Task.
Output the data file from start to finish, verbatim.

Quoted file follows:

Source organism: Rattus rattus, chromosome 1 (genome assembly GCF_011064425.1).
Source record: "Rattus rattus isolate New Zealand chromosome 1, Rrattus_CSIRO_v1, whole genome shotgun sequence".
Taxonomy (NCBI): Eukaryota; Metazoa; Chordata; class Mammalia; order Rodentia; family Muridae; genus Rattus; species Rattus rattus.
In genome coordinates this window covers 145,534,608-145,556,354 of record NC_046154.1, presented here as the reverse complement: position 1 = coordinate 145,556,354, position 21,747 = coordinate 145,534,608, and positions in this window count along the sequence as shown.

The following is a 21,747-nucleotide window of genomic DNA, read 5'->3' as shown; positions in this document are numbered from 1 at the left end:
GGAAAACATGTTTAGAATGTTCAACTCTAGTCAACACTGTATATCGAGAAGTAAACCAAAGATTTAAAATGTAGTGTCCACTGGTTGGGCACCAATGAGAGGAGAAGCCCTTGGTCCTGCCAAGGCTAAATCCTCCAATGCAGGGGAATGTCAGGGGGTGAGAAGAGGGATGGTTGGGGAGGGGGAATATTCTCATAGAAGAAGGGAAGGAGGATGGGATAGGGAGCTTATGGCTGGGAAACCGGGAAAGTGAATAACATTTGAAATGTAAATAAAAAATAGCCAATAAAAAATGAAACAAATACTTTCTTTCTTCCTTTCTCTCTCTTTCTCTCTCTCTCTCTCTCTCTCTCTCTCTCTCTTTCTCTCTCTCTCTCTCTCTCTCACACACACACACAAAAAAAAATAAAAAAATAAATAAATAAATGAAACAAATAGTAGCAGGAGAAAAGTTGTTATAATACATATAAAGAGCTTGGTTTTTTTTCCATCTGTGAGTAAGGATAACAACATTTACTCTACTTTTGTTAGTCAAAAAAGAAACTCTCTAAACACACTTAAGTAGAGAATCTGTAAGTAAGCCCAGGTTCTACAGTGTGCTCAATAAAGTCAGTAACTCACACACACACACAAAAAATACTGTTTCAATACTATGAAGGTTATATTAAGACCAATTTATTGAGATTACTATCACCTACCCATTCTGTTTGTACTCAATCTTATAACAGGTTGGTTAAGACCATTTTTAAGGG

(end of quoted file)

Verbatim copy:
Source organism: Rattus rattus, chromosome 1 (genome assembly GCF_011064425.1).
Source record: "Rattus rattus isolate New Zealand chromosome 1, Rrattus_CSIRO_v1, whole genome shotgun sequence".
Taxonomy (NCBI): Eukaryota; Metazoa; Chordata; class Mammalia; order Rodentia; family Muridae; genus Rattus; species Rattus rattus.
In genome coordinates this window covers 145,534,608-145,556,354 of record NC_046154.1, presented here as the reverse complement: position 1 = coordinate 145,556,354, position 21,747 = coordinate 145,534,608, and positions in this window count along the sequence as shown.

The following is a 21,747-nucleotide window of genomic DNA, read 5'->3' as shown; positions in this document are numbered from 1 at the left end:
GGAAAACATGTTTAGAATGTTCAACTCTAGTCAACACTGTATATCGAGAAGTAAACCAAAGATTTAAAATGTAGTGTCCACTGGTTGGGCACCAATGAGAGGAGAAGCCCTTGGTCCTGCCAAGGCTAAATCCTCCAATGCAGGGGAATGTCAGGGGGTGAGAAGAGGGATGGTTGGGGAGGGGGAATATTCTCATAGAAGAAGGGAAGGAGGATGGGATAGGGAGCTTATGGCTGGGAAACCGGGAAAGTGAATAACATTTGAAATGTAAATAAAAAATAGCCAATAAAAAATGAAACAAATACTTTCTTTCTTCCTTTCTCTCTCTTTCTCTCTCTCTCTCTCTCTCTCTCTCTCTCTCTTTCTCTCTCTCTCTCTCTCTCTCACACACACACACAAAAAAAAATAAAAAAATAAATAAATAAATGAAACAAATAGTAGCAGGAGAAAAGTTGTTATAATACATATAAAGAGCTTGGTTTTTTTTCCATCTGTGAGTAAGGATAACAACATTTACTCTACTTTTGTTAGTCAAAAAAGAAACTCTCTAAACACACTTAAGTAGAGAATCTGTAAGTAAGCCCAGGTTCTACAGTGTGCTCAATAAAGTCAGTAACTCACACACACACACAAAAAATACTGTTTCAATACTATGAAGGTTATATTAAGACCAATTTATTGAGATTACTATCACCTACCCATTCTGTTTGTACTCAATCTTATAACAGGTTGGTTAAGACCATTTTTAAGGG